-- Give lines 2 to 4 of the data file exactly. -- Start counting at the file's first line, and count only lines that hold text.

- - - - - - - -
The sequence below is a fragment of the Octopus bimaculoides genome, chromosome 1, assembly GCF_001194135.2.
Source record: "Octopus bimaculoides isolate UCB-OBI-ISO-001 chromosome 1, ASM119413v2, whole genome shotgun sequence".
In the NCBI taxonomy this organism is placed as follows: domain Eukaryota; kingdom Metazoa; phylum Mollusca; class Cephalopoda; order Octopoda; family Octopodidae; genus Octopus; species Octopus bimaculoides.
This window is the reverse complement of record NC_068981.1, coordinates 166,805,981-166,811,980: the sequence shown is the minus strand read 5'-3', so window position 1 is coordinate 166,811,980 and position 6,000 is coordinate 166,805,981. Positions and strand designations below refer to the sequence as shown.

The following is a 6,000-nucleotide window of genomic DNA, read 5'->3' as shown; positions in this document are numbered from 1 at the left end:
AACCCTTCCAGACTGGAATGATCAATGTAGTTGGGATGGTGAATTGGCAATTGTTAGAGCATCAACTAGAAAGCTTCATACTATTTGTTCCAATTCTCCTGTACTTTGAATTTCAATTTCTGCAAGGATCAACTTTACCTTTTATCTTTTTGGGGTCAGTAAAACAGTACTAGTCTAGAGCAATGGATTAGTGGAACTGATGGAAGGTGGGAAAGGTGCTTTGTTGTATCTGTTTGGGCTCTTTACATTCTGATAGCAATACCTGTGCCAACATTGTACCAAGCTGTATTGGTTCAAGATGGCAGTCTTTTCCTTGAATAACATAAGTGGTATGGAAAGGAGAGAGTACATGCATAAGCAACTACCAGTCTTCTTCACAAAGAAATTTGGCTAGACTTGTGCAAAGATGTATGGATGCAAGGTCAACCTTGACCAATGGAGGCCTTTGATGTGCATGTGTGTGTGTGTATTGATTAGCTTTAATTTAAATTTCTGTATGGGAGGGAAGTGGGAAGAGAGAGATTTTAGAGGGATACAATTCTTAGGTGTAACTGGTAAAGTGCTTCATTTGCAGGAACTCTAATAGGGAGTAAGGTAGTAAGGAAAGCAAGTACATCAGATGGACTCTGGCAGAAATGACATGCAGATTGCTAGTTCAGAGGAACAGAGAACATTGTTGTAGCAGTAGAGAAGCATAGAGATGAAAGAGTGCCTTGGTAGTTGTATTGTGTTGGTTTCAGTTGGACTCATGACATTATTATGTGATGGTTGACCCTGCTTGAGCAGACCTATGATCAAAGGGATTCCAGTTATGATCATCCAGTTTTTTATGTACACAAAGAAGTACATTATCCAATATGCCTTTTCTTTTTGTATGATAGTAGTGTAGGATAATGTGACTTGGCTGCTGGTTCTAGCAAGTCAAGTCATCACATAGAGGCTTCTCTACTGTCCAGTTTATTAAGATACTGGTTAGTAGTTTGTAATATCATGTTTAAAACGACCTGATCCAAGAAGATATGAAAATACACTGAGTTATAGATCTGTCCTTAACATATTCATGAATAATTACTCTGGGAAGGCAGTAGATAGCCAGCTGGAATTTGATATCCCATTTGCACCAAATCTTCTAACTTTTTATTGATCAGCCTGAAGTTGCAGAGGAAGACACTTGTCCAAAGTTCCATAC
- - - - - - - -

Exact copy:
Source record: "Octopus bimaculoides isolate UCB-OBI-ISO-001 chromosome 1, ASM119413v2, whole genome shotgun sequence".
In the NCBI taxonomy this organism is placed as follows: domain Eukaryota; kingdom Metazoa; phylum Mollusca; class Cephalopoda; order Octopoda; family Octopodidae; genus Octopus; species Octopus bimaculoides.
This window is the reverse complement of record NC_068981.1, coordinates 166,805,981-166,811,980: the sequence shown is the minus strand read 5'-3', so window position 1 is coordinate 166,811,980 and position 6,000 is coordinate 166,805,981. Positions and strand designations below refer to the sequence as shown.